I have tears drying on my face right now because of this, put up by my dear friend and older brother, Will Yaryan. http://www.airpano.ru/files/Bangkok/start_e.html
Watching the high resolution sweep over different parts of a city that I've spent years learning to know made Bangkok seem so close, which it is--15 hours. I came back to the states with a firm intention to return for visits at least once a year, and I've only been back for less than seven months.
Someone who has never been to Bangkok won't be moved to tears by this panoramic view of a sprawling city. What did it for me was the blur of traffic on the expressways--going, always moving, so many lives whooshing past on those arterials, and in that weird time split that I described in my last post, I was one of those lives as well as the person who watched.
I've just finished a book that describes much of my last installment of my relationship with Bangkok and how it has changed over the past 16 years--as much as I have myself.. Anyone who is curious can read some of that history here on this blog, where I tried to be as honest as possible about my time in a place I love.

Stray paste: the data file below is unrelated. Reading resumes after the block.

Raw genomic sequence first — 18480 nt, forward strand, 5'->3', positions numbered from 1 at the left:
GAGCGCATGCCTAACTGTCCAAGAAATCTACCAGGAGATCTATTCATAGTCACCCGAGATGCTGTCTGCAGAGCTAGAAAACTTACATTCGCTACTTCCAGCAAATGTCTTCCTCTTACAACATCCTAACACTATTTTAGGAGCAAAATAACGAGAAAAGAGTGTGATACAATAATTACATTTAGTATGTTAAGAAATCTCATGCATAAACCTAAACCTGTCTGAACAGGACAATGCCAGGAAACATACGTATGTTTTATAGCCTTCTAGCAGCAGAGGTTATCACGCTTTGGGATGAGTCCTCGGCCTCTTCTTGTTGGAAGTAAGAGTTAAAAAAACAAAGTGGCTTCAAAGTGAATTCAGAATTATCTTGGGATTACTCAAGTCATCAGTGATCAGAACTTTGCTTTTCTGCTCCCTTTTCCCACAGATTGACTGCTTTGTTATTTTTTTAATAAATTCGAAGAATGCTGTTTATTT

My feelings for Bangkok are no longer starry-eyed, as they were for the time I wrote about in my first book. But they are very deep and very strong and they still tie me to that place--all of it. I've lived and worked and explored in many areas that aren't glitzy--those are my favorite parts of the city. That's what came to mind as I lapsed into tears and that's where I will spend most of my time when I go back to visit.
It's an unfinished relationship that exists between Bangkok and me and I know it's never going to be over. Whether I live there or go back on visits, that city will always be partly mine.